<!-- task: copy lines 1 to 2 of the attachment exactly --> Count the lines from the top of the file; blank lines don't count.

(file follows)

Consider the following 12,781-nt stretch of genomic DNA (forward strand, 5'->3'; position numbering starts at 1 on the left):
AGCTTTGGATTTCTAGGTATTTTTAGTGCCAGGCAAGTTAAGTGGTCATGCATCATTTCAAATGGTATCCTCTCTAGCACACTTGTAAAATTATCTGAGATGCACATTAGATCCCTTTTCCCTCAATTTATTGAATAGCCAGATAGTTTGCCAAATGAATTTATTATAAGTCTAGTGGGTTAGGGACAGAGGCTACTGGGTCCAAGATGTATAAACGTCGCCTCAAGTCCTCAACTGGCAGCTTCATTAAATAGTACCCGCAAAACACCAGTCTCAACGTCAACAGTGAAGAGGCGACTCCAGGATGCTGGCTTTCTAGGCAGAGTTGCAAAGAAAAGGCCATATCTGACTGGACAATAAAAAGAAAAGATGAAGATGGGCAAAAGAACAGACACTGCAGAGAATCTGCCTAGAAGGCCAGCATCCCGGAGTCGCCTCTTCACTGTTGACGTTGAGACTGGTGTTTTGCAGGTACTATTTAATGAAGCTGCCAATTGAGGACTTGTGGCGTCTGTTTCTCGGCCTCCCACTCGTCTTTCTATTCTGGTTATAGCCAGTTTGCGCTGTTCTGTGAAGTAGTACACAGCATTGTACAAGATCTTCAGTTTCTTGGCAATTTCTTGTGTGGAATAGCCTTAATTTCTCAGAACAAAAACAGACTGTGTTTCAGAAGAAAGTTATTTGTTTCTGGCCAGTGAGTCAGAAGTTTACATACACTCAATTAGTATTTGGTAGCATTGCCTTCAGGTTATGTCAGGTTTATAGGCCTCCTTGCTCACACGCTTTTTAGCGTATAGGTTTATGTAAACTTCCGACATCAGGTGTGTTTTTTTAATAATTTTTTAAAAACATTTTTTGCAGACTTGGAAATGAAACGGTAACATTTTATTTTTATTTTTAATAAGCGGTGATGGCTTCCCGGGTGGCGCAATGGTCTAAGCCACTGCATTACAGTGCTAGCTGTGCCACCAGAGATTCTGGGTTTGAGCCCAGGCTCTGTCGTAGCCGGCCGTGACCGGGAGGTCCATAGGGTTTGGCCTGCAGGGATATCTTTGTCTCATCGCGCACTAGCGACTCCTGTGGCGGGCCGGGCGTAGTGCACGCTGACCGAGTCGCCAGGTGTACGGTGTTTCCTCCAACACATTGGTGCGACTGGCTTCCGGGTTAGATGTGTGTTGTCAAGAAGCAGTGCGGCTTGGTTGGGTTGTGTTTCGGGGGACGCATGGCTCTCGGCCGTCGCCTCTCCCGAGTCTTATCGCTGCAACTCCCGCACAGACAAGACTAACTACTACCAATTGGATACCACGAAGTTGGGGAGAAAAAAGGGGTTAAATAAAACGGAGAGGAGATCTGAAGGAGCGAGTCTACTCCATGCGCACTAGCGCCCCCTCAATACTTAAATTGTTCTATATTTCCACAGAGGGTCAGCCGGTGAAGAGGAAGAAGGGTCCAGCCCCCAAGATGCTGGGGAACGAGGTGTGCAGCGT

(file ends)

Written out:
Consider the following 12,781-nt stretch of genomic DNA (forward strand, 5'->3'; position numbering starts at 1 on the left):
AGCTTTGGATTTCTAGGTATTTTTAGTGCCAGGCAAGTTAAGTGGTCATGCATCATTTCAAATGGTATCCTCTCTAGCACACTTGTAAAATTATCTGAGATGCACATTAGATCCCTTTTCCCTCAATTTATTGAATAGCCAGATAGTTTGCCAAATGAATTTATTATAAGTCTAGTGGGTTAGGGACAGAGGCTACTGGGTCCAAGATGTATAAACGTCGCCTCAAGTCCTCAACTGGCAGCTTCATTAAATAGTACCCGCAAAACACCAGTCTCAACGTCAACAGTGAAGAGGCGACTCCAGGATGCTGGCTTTCTAGGCAGAGTTGCAAAGAAAAGGCCATATCTGACTGGACAATAAAAAGAAAAGATGAAGATGGGCAAAAGAACAGACACTGCAGAGAATCTGCCTAGAAGGCCAGCATCCCGGAGTCGCCTCTTCACTGTTGACGTTGAGACTGGTGTTTTGCAGGTACTATTTAATGAAGCTGCCAATTGAGGACTTGTGGCGTCTGTTTCTCGGCCTCCCACTCGTCTTTCTATTCTGGTTATAGCCAGTTTGCGCTGTTCTGTGAAGTAGTACACAGCATTGTACAAGATCTTCAGTTTCTTGGCAATTTCTTGTGTGGAATAGCCTTAATTTCTCAGAACAAAAACAGACTGTGTTTCAGAAGAAAGTTATTTGTTTCTGGCCAGTGAGTCAGAAGTTTACATACACTCAATTAGTATTTGGTAGCATTGCCTTCAGGTTATGTCAGGTTTATAGGCCTCCTTGCTCACACGCTTTTTAGCGTATAGGTTTATGTAAACTTCCGACATCAGGTGTGTTTTTTTAATAATTTTTTAAAAACATTTTTTGCAGACTTGGAAATGAAACGGTAACATTTTATTTTTATTTTTAATAAGCGGTGATGGCTTCCCGGGTGGCGCAATGGTCTAAGCCACTGCATTACAGTGCTAGCTGTGCCACCAGAGATTCTGGGTTTGAGCCCAGGCTCTGTCGTAGCCGGCCGTGACCGGGAGGTCCATAGGGTTTGGCCTGCAGGGATATCTTTGTCTCATCGCGCACTAGCGACTCCTGTGGCGGGCCGGGCGTAGTGCACGCTGACCGAGTCGCCAGGTGTACGGTGTTTCCTCCAACACATTGGTGCGACTGGCTTCCGGGTTAGATGTGTGTTGTCAAGAAGCAGTGCGGCTTGGTTGGGTTGTGTTTCGGGGGACGCATGGCTCTCGGCCGTCGCCTCTCCCGAGTCTTATCGCTGCAACTCCCGCACAGACAAGACTAACTACTACCAATTGGATACCACGAAGTTGGGGAGAAAAAAGGGGTTAAATAAAACGGAGAGGAGATCTGAAGGAGCGAGTCTACTCCATGCGCACTAGCGCCCCCTCAATACTTAAATTGTTCTATATTTCCACAGAGGGTCAGCCGGTGAAGAGGAAGAAGGGTCCAGCCCCCAAGATGCTGGGGAACGAGGTGTGCAGCGT